Richard Phillips in Medford, Ore., writes; Oct. 20, 2001, when the Ducks gave up a two-touchdown fourth quarter lead to Stanford, helped by two blocked punts and an interception.The loss knocked Oregon out of the NC game, a stunning disappointment for longtime Duck fans like myself who had endured years of losing and mediocre seasons, only to see our NC dreams dashed.I was on a fishing trip to the Southern Oregon Coast, and watched the game at a bar in the small town of Agness with two fellow Duck fans after a day of fishing. We eventually got thrown out after the game for our temper tantrums and foul mouths. Thank God there were no Stanford fans present or it could really have gotten ugly. Oh well, at least it wasn't the Huskies!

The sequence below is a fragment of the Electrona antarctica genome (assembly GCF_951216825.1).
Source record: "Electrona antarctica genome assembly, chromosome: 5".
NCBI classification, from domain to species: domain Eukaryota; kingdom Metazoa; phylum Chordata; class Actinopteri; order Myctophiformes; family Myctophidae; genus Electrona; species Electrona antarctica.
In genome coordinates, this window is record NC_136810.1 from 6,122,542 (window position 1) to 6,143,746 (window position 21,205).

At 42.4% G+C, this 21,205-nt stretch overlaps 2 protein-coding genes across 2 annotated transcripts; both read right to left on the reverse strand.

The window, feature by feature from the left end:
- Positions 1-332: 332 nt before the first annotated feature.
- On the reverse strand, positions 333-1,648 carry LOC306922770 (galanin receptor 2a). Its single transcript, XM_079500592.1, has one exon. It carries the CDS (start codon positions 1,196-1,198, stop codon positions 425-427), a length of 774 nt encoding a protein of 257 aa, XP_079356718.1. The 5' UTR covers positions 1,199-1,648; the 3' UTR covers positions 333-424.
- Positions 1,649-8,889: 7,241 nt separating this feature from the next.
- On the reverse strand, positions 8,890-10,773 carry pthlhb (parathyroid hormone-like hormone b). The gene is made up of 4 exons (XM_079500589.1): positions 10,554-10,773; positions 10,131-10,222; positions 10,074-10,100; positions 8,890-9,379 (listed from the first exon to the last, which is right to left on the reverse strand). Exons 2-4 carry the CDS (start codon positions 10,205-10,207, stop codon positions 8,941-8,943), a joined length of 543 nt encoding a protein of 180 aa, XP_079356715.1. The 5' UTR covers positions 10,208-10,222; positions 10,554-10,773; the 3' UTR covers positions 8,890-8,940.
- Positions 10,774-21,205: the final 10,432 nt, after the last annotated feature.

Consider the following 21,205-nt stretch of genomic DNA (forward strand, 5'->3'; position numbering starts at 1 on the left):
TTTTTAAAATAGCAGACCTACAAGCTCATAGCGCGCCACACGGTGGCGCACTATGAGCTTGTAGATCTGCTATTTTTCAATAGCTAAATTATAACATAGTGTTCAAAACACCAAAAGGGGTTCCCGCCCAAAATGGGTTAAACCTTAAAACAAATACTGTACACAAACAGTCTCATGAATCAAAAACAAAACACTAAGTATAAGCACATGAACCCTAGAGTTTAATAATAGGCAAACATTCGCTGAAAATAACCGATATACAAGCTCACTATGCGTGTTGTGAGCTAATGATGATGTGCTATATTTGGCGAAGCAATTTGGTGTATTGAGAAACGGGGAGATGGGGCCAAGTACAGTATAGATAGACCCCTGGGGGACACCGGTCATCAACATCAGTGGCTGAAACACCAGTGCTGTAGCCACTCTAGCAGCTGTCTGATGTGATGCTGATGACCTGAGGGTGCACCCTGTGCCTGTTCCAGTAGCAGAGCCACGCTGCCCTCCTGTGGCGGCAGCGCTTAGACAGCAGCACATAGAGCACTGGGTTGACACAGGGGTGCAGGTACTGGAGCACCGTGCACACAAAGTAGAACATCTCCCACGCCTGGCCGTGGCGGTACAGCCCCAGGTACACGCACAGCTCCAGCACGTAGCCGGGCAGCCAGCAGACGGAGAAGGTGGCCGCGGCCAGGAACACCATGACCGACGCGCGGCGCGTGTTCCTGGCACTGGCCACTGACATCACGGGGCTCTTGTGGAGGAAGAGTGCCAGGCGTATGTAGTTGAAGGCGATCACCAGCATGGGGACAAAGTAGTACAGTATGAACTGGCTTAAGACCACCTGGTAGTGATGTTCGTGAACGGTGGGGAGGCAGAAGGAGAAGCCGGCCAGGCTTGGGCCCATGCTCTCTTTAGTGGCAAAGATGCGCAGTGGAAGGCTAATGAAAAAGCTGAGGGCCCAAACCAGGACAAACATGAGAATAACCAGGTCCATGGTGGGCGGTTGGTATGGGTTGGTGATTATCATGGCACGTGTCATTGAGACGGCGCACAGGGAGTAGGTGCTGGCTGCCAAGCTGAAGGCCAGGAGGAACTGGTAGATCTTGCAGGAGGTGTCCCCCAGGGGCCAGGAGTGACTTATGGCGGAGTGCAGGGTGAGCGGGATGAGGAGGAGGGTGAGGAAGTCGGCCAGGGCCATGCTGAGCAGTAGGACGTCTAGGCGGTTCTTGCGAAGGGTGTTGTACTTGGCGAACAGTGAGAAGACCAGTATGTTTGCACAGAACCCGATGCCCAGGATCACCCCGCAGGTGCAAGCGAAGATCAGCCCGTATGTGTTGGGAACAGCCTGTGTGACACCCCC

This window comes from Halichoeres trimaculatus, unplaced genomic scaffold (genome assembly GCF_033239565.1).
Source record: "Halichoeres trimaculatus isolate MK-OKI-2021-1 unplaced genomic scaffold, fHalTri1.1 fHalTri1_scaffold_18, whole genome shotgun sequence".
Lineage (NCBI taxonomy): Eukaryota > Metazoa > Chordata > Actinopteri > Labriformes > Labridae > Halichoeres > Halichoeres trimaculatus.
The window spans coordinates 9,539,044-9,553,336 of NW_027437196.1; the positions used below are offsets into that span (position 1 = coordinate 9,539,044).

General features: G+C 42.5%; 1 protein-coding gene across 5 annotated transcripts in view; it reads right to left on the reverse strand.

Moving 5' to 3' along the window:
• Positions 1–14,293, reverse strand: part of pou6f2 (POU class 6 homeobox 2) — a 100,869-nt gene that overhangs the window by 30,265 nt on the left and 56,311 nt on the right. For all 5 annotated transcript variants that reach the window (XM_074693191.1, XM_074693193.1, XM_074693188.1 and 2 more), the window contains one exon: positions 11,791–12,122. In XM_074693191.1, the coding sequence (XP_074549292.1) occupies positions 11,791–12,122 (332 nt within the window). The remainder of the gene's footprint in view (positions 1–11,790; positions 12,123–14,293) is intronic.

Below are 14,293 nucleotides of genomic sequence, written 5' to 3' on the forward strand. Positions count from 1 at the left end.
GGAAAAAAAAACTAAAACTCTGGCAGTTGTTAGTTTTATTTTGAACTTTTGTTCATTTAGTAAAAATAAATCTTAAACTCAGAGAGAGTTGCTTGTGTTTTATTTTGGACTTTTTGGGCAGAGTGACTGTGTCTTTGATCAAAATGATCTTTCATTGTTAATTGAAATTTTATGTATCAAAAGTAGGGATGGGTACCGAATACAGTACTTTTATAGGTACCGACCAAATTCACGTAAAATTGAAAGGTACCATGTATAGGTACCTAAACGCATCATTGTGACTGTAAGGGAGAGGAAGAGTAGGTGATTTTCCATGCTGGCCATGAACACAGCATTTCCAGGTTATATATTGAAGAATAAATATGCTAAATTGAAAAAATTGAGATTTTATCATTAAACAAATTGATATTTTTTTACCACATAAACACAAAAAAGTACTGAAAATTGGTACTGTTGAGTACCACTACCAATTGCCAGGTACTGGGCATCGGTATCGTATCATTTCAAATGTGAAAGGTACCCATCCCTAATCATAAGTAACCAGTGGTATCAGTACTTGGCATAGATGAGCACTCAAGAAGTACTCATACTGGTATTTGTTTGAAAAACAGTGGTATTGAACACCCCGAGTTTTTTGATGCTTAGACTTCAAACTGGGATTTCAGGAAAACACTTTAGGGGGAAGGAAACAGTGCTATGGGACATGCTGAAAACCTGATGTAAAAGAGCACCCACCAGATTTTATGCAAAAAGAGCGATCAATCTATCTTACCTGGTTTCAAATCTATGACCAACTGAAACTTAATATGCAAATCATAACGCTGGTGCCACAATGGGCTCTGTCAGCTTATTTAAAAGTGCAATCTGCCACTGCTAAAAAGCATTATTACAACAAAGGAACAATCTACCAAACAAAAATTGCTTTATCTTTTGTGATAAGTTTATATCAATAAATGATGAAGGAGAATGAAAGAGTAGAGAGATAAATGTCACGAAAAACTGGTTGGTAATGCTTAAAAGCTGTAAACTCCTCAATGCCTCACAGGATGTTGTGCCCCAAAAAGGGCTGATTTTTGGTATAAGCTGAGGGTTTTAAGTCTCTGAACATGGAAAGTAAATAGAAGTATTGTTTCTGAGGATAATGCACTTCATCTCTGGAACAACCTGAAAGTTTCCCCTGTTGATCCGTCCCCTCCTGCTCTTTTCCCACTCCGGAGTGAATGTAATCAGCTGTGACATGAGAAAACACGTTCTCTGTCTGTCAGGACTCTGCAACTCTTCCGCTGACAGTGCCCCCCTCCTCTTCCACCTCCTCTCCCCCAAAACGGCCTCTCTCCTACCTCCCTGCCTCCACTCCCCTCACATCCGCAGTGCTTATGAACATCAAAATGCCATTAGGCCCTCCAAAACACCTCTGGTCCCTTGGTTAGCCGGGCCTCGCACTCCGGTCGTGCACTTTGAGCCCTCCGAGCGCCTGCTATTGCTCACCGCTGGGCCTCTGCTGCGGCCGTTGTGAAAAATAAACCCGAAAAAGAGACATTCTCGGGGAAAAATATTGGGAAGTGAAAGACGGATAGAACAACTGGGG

Kenny Abbey Jr., in Florence, Ariz., writes: UCLA at Arizona- 1998. It was Arizona's only loss of 1998. Tied at 28 going in to the 4th when UCLA reeled of 3 straight TD's. UCLA also screwed us again that season, losing in their final game at Miami, knocking us out of the Rose Bowl.2. Arizona at Penn State- 1999. Lost 41-7 as the #4 team in the country on opening day, starting a decade long downward spiral for the program.

Kevin Soon in Portland, Ore., writes: 10/20/2001 Stanford 49, #5 Oregon 42I watched from the Autzen stands as Stanford scored 21 unanswered points in the 4th quarter to give the Ducks their first home loss in 4 years. What's even worse is that losing that game kept Oregon from playing for the national championship vs. Miami in the Rose Bowl. That one still hurts.

Jeff Bowlin in Tucson, Ariz., writes: By far the hardest one was the Apple Cup in [1992] when Drew Bledsoe and the WSU Cougars ran up like fifty points [42] on the Huskies in a freaking blizzard. Worse the impending sanctions were coming and everyone knew it and it would be the second to last game that Don James would coach for the Huskies.